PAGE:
Do we Allow Social Media to Teach our Teenagers About Health?

With the shift into the digital age also came a shift in what we eat. Out are homemade meals consumed on set times surrounded by family, in came our need for snacking and take-away foods. Fibre and nutrient-dense foods made place for sugar, unhealthy fats and lab-created foods. And the group of people who are proficient in anything digital struggle to look after themselves in terms of how to cook. Sure, they can call upon a vast amount of beautiful pictures of healthy superfoods, but often these little showcase meals lack the right amount nutrients for a growing young person.

 

Adolescence is an important period of growth, physically but also mentally. Children are transitioning into adulthood and go through growth spurts. There are changing the way they think, and encounter all different (extreme) emotions. A healthy diet with adequate nutrients is, especially in this time, important to fuel all these changes. But the statistics are not good. Only 5 % of the Australian adolescents reach their daily requirements of fruit and vegetables, meaning they not only lack the crucial vitamins and minerals, but also fibre!

Not only is what they are lacking, equally detrimental is what they eat instead. With the opportunity for the first time in their life to actually choose what they eat, often the teenagers regress to what we nutritionists call a ‘Western diet’, a diet with unhealthy fat and sugar. Numerous studies carried out in different countries and social economic backgrounds have produced results are (mostly) the same. Eating a bad diet has an effect on your mental wellbeing. A study in New Zealand concluded the unhealthier the diet, the greater the depressive symptoms and emotional difficulties.

And a Norwegian study of youngsters between 12 and 13 year olds showed a significant association between eating patterns and mental health problems. A diverse diet, rich in unrefined food and regular meals were associated with better mental health.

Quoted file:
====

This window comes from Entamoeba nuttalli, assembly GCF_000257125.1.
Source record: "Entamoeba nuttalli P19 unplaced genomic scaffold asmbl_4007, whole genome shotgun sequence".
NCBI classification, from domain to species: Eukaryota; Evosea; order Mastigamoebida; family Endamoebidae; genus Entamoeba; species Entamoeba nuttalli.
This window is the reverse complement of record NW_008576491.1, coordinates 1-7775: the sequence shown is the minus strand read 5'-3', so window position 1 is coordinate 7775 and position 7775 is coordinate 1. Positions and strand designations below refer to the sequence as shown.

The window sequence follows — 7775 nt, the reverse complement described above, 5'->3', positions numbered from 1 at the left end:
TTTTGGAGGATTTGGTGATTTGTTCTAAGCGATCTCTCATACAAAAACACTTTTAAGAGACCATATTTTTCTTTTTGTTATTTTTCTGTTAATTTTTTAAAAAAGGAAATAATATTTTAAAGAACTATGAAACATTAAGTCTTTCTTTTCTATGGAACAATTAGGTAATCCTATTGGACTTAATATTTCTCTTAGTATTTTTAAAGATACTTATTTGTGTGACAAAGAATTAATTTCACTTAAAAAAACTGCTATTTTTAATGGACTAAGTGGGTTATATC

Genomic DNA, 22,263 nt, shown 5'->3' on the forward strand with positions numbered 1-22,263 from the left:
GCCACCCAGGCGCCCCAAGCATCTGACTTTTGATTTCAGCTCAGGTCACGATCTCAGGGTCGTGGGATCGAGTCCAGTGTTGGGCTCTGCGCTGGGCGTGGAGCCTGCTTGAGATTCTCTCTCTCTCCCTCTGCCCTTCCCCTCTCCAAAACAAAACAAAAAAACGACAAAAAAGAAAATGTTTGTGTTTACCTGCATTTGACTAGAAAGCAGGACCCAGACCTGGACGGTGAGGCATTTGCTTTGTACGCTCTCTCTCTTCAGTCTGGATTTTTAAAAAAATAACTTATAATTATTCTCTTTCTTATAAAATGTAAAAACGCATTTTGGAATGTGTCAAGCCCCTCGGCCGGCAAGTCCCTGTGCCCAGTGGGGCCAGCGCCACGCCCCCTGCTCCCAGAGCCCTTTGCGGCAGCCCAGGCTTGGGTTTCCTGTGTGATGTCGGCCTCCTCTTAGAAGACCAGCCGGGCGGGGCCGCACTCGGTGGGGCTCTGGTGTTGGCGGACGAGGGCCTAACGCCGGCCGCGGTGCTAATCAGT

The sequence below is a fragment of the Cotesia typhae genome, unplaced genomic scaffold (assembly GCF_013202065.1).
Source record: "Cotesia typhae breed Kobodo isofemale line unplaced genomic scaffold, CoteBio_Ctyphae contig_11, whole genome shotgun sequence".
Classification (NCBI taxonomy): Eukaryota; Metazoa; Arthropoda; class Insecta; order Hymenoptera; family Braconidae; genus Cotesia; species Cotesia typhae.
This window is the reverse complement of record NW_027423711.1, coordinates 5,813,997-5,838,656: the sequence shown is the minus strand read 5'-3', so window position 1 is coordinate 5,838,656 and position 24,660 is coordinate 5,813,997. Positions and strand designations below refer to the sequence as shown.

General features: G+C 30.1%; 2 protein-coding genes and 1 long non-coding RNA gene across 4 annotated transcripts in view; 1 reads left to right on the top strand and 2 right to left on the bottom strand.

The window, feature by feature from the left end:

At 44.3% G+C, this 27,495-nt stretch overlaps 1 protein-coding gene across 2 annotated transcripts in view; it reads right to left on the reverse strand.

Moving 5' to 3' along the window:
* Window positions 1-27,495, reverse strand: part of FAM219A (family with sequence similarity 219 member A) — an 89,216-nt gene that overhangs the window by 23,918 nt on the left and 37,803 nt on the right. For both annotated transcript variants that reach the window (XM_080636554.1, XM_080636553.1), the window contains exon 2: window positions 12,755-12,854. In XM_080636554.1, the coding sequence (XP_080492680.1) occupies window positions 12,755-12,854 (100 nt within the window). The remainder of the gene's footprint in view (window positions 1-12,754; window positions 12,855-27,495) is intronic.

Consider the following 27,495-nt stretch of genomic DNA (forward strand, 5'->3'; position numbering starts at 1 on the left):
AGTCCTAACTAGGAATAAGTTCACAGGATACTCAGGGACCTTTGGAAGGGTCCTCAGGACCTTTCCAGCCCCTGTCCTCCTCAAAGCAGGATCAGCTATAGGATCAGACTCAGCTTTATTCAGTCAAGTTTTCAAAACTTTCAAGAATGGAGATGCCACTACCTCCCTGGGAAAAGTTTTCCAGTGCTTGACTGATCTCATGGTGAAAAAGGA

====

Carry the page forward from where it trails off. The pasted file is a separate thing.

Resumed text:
The number of mental disorders in our teenagers are increasing. But it is not just effecting this generation now. Continuing with an unhealthy lifestyle has an roll on effect for the future as well. Teaching your teenager about healthy eating now will lay the foundation for strong mental health. And although we cannot take away all the obstacles they will face in the future, as much as we want to, we can fuel them up, so they can cope with it better.

We have to ask ourselves, with social media having a greater impact on our lives, how much attention, how much power (!!) do we allow the influencers to have over our children? We want to know with whom our children hang out, but do we also know who is filling their head with ideas about what is healthy? In fact, a recent article in which they tested the advice from well-known bloggers showed that 8 out of 9 times the advice given was incorrect.

Influencing your teenagers as a parent is difficult. I know from my own experience as a mother of two (almost) teenagers! Making lunches has now the same challenges as when they were just in Primary school. Half-eaten sandwiches and mouldy apples line their schoolbags, and I have to refrain myself again for not to ‘sell’ their lunch – it is really nice, you’ll enjoy it, healthy too!

So what can we do to make a shift? The obvious choice is to limit the time your teenagers is exposed to screens. And having access to his or her account would be the next. Then you know at least what they are looking at, and the messages they are receiving. Hopefully, you are able to start the discussion with them. The dinner table (or breakfast/lunch or lengthy afternoon tea, whenever you have time to share a meal together) is a great place to make memories and share what is going on in each other’s life.

Because whether it works for you to have them make their own lunch (with a kitchen of healthy choices) or there is one designated ‘lunch-maker’ that doesn’t matter. It is important that children and adolescents start to realise that how they fuel their body has impact on how they act and feel. They have to start making the connection between themselves and their surroundings. They should start make the connection between how they FEEL and what they eat. Taking responsibility for your own health, wellbeing and actions is that all important part of being an adult.

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Susan Stein
Susan Steinhttp://www.susansteinnutritionist.com/
Susan has a Bachelor degree in International Business and a Bachelor degree in Health Science, Nutritional Medicine. Her experiences ranges from International sales within the IT industry to interim manager in the European Centre for Macrobiotics. As a former Sales Manager, Susan knows how to motivate and engage people. Originally from the Netherlands, after her travels in Africa, she now resides in Australia with her husband and two daughters. Susan is the founder and creator of the ‘Ripple Effect of Food’ program.

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